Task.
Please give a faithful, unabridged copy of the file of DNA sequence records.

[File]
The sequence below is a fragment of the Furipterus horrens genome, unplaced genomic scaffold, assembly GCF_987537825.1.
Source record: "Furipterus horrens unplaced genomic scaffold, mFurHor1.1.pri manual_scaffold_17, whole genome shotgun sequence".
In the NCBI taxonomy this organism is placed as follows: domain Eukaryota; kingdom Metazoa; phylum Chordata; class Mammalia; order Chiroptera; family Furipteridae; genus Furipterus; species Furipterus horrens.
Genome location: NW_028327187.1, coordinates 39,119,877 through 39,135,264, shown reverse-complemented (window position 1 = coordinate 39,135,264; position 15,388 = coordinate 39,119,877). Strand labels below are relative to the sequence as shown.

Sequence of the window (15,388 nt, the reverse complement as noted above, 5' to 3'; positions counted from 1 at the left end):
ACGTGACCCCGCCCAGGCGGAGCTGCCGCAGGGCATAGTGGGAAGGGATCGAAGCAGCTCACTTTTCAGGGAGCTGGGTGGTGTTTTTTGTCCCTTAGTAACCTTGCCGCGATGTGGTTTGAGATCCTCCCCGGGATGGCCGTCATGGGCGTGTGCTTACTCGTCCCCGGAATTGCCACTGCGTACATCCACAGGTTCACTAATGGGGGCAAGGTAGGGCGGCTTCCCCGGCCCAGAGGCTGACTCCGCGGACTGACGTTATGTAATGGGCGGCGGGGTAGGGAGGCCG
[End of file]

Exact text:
The sequence below is a fragment of the Furipterus horrens genome, unplaced genomic scaffold, assembly GCF_987537825.1.
Source record: "Furipterus horrens unplaced genomic scaffold, mFurHor1.1.pri manual_scaffold_17, whole genome shotgun sequence".
In the NCBI taxonomy this organism is placed as follows: domain Eukaryota; kingdom Metazoa; phylum Chordata; class Mammalia; order Chiroptera; family Furipteridae; genus Furipterus; species Furipterus horrens.
Genome location: NW_028327187.1, coordinates 39,119,877 through 39,135,264, shown reverse-complemented (window position 1 = coordinate 39,135,264; position 15,388 = coordinate 39,119,877). Strand labels below are relative to the sequence as shown.

Sequence of the window (15,388 nt, the reverse complement as noted above, 5' to 3'; positions counted from 1 at the left end):
ACGTGACCCCGCCCAGGCGGAGCTGCCGCAGGGCATAGTGGGAAGGGATCGAAGCAGCTCACTTTTCAGGGAGCTGGGTGGTGTTTTTTGTCCCTTAGTAACCTTGCCGCGATGTGGTTTGAGATCCTCCCCGGGATGGCCGTCATGGGCGTGTGCTTACTCGTCCCCGGAATTGCCACTGCGTACATCCACAGGTTCACTAATGGGGGCAAGGTAGGGCGGCTTCCCCGGCCCAGAGGCTGACTCCGCGGACTGACGTTATGTAATGGGCGGCGGGGTAGGGAGGCCG